the seventh playing area and the eighth playing area are positioned in a side by side relationship with the ÷ symbol positioned therebetween.



10. A method as in claim 7, further comprising

a. said second player placing two cards with the same mathematical symbol on the board,

b. said second player calculating a second score according to the integers on the two cards and the mathematical function required by the symbol indicated on the two cards,

c. said second player recording the second score on the at least one erasable means for recording a score, and

d. said second player drawing two replacement cards from the deck.



11. A method as in claim 10, further comprising

a. said first player placing two cards with the same mathematical symbol on the board and calculating a third score according to the integers on the cards and the mathematical function required by the symbol indicated on the two cards,

b. said first player recording said first score and said third score on the erasable means for recording a score and adding said first score to said third score to get a fourth score,

c. said first player recording the fourth score on the erasable means for recording a score,

d. said first player repeating steps a-c until said first player reaches a predetermined score.



12. A method as in claim 11, further comprising

a. said second player placing two cards with the same mathematical symbol on the board and calculating a fifth score according to the integers on the cards and the mathematical function required by the symbol indicated on the two cards,

b. said second player recording said second score and said fifth score on the erasable means for recording a score and adding said second score to said fifth score to get a sixth score,

c. said second player recording the sixth score on the erasable means for recording a score,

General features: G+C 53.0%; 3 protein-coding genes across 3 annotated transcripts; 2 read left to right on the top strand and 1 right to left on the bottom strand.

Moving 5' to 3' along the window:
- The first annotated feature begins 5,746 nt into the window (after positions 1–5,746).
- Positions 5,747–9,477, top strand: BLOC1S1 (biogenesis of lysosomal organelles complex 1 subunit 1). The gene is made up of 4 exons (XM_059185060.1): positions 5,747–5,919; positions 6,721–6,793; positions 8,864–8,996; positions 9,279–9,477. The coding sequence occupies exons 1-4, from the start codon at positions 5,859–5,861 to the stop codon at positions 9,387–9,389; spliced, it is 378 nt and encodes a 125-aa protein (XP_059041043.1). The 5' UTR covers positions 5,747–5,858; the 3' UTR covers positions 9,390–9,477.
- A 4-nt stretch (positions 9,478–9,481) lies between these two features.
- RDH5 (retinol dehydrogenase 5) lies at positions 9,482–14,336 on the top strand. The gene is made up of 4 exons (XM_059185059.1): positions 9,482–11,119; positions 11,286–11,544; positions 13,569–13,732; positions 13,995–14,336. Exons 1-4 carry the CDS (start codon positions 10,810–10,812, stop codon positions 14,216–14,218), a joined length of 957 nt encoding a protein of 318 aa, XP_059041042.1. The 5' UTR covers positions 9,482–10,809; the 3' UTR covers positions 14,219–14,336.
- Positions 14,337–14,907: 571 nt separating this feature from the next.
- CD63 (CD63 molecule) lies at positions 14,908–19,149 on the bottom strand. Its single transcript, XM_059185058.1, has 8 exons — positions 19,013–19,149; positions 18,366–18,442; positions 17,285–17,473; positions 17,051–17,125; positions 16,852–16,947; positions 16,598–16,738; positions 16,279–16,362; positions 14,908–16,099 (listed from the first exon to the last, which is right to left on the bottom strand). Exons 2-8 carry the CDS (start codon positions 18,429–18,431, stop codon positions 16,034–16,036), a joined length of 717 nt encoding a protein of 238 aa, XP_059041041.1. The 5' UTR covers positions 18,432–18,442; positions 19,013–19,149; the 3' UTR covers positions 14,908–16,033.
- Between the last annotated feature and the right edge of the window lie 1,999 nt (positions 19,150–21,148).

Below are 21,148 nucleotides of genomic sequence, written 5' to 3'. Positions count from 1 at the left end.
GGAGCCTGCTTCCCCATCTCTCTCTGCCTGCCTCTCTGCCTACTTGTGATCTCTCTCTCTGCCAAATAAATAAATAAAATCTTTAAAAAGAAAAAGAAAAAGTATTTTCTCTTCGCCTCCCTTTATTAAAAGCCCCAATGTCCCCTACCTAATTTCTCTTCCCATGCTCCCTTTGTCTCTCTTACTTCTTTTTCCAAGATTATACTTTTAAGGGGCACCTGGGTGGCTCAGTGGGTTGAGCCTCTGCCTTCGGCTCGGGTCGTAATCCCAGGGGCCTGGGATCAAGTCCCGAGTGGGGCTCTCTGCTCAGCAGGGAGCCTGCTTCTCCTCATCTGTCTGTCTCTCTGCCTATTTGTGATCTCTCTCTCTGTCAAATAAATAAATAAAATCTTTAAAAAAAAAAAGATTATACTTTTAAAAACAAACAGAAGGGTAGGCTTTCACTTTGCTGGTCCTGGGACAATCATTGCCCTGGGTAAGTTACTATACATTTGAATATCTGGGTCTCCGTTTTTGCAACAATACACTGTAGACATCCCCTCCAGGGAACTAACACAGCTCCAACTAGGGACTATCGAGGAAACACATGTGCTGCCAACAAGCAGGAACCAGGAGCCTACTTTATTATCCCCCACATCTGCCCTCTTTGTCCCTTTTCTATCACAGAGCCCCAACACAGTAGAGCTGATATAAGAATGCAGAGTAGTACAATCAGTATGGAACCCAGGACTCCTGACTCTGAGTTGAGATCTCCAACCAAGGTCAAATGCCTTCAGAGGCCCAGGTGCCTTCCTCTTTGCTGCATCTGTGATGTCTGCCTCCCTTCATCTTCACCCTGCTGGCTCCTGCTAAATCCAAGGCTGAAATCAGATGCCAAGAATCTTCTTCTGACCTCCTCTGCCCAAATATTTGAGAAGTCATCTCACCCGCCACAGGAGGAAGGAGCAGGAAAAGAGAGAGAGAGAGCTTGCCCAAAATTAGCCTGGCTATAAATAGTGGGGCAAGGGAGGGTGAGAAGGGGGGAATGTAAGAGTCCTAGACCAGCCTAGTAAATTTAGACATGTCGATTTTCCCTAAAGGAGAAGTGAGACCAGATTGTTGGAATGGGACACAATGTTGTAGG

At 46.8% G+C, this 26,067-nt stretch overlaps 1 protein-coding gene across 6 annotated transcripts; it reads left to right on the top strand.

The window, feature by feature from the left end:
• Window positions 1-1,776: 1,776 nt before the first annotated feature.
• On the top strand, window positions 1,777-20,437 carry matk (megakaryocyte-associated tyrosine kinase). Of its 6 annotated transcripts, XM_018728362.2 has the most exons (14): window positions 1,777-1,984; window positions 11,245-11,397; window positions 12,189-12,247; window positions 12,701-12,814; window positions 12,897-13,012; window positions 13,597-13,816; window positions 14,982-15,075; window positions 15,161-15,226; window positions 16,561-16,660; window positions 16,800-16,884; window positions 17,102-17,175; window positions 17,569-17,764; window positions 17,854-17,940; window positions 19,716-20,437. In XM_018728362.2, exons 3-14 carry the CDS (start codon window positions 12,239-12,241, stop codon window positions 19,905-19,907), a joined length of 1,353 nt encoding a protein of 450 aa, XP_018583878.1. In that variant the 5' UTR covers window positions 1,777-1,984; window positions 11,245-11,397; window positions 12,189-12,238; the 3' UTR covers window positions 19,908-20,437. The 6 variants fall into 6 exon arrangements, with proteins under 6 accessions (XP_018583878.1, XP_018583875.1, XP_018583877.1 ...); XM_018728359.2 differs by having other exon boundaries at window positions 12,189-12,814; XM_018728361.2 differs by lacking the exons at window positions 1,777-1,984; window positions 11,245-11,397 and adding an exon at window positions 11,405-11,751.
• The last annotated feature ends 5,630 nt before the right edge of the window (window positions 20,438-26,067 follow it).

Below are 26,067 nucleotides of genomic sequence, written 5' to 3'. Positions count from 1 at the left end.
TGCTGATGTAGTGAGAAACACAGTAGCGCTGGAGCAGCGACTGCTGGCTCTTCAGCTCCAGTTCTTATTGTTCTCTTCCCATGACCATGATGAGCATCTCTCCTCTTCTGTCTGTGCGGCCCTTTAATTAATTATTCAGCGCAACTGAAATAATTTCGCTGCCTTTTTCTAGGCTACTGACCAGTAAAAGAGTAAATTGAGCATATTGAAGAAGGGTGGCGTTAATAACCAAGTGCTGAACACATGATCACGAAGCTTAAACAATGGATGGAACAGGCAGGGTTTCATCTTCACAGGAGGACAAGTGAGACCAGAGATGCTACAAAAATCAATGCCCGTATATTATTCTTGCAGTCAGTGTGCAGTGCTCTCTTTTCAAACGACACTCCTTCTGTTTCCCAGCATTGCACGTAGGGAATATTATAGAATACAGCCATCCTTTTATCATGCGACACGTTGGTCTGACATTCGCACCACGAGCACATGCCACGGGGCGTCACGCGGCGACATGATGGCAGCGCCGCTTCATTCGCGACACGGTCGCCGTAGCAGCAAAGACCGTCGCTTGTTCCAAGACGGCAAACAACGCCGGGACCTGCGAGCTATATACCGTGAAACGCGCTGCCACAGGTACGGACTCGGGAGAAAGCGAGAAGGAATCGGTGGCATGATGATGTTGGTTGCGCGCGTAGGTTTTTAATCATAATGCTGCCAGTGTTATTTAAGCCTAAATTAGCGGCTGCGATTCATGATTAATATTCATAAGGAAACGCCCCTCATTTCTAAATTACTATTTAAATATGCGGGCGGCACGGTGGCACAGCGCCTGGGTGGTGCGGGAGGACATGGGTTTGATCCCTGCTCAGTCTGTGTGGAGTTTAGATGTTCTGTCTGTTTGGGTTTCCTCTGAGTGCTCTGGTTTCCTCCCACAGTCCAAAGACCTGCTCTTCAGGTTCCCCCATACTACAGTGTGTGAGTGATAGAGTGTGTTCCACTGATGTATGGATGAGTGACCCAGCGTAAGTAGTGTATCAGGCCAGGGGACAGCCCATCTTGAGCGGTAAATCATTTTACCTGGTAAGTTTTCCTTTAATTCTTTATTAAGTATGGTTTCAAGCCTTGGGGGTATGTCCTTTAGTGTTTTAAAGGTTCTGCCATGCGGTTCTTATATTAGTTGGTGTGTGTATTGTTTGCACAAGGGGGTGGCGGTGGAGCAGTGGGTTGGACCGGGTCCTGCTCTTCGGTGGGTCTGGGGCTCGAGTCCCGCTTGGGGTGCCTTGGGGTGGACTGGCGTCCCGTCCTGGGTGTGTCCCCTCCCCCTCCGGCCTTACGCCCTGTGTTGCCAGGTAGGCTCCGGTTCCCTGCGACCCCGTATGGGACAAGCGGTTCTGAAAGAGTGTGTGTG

d. said second player repeating steps a-c until said second player reaches a predetermined score.



13. A method as in claim 12, further comprising

said first player, discarding two cards and drawing two replacement cards from the deck.



14. A method as in claim 7, wherein the plurality of cards comprises

a first plurality of cards being inscribed with one integer n, and one + symbol, wherein n is an integer from 0 to 12,

a second plurality of cards being inscribed with one integer n, and one - symbol, wherein n is an integer from 0 to 12,

a third plurality of cards being inscribed with one integer n, and one × symbol, wherein n is an integer from 0 to 12 and

a fourth plurality of cards being inscribed with one integer n, and one ÷ symbol, wherein n is an integer from 1 to 12.



Description:

BACKGROUND OF THE INVENTION

This invention relates to a game system. In one aspect, the invention relates to a mathematical board game. In another aspect, this invention relates to a method for playing a mathematical board game.

Challenging board games requiring mathematical skill have been popular for many years. There are several types of board games on the market today designed to challenge the player's mathematical and strategic skills. Most of these games do not accommodate younger children. A challenging mathematical board game that younger as well as older children can play would be highly desirable.

OBJECTS OF THE INVENTION

It is an object of the present invention to provide a mathematical game that children of any age can play.

It is a further object of the present invention to provide a method for playing a mathematical game that children of any age can play.